A new article published in Frontiers in Human Neuroscience explores how the Aristotelian conception of habit can influence neuroscientific research.
“In order to achieve a deep understanding of the main topics concerning the human mind, neuroscience must dialog with other sources of knowledge,” Javier Bernacer and Jose Ignacio Murillo wrote in their article. “In addition, from time to time, it is necessary to take a break from experimental work and ponder whether certain things taken for granted need to be revisited. Such is the case, in our opinion, with the concept of habit and habit learning.”
Aristotle, the famed ancient Greek philosopher who tutored Alexander the Great, described a habit as an acquired disposition to perform certain types of action.
“Aristotle characterizes habits as dispositions, that is, particular arrangements of human capacities,” Bernacer and Murillo explained. “The cornerstone that underlies the Aristotelian theory of action is the following: when an agent does or makes something, there is an effect not only on the receiver of the action or the product made, but also — and more importantly — on the agent.”
The mainstream view of habits in neuroscience and the behavioral sciences, in contrast, holds that habits are unconscious, fixed patterns of behavior that are non-teleological — i.e. carried out without an particular end in mind.
But in Aristotle’s conception, habits are goal-directed.
“As he states in Book 2 of the Nicomachean Ethics: ‘for the things we have to learn before we can do them, we learn by doing them, e.g., men become builders by building and lyre players by playing the lyre; so too we become just by doing just acts, temperate by doing temperate acts, brave by doing brave acts.’ We add: through our actions, we acquire the disposition or habit of being builders, mathematicians, piano players or temperate. Since these habits are gained through practice, this process is goal directed,” Bernacer and Murillo wrote.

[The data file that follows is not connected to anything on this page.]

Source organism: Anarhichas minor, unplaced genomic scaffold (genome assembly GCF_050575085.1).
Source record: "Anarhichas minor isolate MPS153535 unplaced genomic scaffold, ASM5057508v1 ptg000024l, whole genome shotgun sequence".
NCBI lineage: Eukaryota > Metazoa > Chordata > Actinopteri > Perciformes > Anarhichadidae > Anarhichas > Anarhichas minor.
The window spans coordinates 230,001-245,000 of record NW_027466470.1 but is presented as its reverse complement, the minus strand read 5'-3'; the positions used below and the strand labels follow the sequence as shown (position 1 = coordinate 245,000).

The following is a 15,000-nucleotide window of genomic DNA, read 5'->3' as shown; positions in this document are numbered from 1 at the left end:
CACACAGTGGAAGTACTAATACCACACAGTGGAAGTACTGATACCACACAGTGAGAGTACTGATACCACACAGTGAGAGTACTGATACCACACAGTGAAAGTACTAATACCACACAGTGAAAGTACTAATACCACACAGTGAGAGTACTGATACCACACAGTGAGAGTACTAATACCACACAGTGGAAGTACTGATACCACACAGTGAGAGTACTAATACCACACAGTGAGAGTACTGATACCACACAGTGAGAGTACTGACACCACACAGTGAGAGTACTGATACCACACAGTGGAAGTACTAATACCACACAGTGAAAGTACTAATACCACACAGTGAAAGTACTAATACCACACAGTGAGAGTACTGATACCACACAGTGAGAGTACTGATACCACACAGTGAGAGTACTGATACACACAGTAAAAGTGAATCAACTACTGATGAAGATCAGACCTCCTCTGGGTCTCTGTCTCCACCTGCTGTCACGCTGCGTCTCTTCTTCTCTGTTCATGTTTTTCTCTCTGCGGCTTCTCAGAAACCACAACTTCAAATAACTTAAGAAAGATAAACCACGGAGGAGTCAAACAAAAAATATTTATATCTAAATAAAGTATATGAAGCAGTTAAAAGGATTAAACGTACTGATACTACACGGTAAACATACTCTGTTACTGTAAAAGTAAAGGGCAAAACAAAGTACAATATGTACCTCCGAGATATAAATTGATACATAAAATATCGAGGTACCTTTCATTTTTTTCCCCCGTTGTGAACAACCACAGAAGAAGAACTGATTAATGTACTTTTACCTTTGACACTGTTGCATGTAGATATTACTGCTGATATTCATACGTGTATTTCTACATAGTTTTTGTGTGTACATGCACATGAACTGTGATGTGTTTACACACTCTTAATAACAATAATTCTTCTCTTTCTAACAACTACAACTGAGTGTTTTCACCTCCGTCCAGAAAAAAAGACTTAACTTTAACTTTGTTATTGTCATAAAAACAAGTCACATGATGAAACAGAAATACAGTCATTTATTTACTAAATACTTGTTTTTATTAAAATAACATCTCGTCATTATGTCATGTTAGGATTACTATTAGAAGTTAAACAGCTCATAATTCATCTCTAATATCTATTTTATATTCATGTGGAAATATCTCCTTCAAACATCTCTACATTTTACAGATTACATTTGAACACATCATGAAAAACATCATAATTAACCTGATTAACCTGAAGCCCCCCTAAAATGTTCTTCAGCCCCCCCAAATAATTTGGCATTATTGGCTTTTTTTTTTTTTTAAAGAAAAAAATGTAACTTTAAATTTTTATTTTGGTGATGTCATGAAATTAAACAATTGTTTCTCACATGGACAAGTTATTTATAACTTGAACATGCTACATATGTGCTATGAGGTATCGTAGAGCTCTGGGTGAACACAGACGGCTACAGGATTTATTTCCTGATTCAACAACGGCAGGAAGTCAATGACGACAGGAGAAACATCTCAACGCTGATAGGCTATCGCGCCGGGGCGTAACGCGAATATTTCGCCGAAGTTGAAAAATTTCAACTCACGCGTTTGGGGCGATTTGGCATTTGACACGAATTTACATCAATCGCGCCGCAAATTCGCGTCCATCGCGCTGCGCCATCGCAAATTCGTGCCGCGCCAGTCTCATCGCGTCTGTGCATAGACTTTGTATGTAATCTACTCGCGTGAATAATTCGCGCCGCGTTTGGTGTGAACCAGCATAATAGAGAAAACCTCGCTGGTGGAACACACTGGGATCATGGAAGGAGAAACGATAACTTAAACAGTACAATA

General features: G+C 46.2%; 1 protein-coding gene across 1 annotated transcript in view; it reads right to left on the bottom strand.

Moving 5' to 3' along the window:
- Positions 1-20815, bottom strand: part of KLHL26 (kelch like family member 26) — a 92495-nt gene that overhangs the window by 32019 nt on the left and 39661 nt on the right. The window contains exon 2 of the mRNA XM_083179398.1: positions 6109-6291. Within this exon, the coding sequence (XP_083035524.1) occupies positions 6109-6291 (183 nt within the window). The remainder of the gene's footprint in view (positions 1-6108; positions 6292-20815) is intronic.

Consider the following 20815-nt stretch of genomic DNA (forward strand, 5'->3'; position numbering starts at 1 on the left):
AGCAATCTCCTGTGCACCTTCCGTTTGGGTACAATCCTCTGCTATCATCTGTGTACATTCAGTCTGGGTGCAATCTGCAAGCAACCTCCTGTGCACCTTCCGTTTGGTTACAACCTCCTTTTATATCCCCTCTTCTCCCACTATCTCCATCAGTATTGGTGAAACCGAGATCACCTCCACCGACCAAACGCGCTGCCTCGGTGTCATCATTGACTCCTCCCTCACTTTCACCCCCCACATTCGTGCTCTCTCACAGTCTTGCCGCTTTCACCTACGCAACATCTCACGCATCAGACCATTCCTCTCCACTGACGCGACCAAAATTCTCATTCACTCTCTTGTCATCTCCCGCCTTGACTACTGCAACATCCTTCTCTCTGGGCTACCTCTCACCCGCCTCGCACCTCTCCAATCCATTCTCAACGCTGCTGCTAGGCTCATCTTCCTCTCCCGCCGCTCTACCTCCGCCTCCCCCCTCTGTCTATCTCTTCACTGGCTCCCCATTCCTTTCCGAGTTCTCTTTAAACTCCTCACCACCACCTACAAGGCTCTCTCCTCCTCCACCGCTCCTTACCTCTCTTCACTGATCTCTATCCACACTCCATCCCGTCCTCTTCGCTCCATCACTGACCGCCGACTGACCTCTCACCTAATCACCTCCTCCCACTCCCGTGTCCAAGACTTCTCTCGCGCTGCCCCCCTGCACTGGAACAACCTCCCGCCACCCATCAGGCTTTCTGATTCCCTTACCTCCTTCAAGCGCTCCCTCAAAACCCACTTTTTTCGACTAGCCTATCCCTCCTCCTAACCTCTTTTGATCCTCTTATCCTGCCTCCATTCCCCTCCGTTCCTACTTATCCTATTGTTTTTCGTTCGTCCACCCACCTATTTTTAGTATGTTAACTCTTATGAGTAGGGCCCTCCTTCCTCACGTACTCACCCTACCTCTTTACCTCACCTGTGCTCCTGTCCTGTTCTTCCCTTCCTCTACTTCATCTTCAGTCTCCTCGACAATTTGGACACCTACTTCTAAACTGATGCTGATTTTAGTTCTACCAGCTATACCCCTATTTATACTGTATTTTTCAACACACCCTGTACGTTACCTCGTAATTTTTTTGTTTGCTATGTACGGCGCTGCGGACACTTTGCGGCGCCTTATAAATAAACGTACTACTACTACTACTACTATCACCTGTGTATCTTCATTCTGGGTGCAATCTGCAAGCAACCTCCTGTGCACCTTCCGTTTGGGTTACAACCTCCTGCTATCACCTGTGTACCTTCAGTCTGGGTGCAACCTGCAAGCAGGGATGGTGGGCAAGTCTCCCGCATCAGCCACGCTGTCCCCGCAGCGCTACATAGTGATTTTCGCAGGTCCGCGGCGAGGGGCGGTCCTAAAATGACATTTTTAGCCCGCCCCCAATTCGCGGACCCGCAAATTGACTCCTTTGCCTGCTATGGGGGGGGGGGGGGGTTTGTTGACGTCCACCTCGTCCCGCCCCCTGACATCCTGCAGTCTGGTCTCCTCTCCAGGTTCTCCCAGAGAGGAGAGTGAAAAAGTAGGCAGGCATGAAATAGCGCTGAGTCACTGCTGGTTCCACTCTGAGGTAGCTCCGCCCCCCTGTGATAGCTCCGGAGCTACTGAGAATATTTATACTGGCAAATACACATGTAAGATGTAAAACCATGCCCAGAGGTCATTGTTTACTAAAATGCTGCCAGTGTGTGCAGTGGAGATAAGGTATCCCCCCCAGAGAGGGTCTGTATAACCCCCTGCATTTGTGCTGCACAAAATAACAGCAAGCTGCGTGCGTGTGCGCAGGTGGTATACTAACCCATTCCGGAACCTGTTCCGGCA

Ethics was the main concern of Aristotle in his analysis of habits, and his conception allows researchers to classify habits as good or bad.
“If the acquisition of a habit implies a better cognitive control of the actions related to that habit, it can be considered as ‘good’. Otherwise, if it involves rigidity and blurs the goal, it is a ‘bad’ habit,” Bernacer and Murillo said.
Good versus bad habits can also be viewed as habits-as-learning versus habits-as-routines, “thus highlighting the behavioral plasticity or the rigidity they lead to,” they added.
The mainstream view of habits, Bernacer and Murillo contend, only accounts for habits-as-routines.
Providing concrete examples to bolster their claim, the authors cite learning to play a musical instrument as a “good” habit and compulsions as a “bad” habit.
“Habits contribute to improving action performance because they release consciousness from having to focus on immediate goals, and allow all cognitive resources to focus instead on higher goals… A good pianist is able to improvise and concentrate on the artistic eloquence of the piece, because his or her acquired habit allows the player to go beyond the mere movements of his or her hands.”
Good habits can transform into bad habits if they become disconnected from an end goal, Bernacer and Murillo said.
They explained, “the lack of cognitive control in [bad]habits could be also a crucial feature in the case of compulsions in obsessive-compulsive disorder: washing one’s hands triggers a set of motor routines towards the goal of personal hygiene. However, when someone washes them repeatedly without a purpose, it becomes a compulsion.”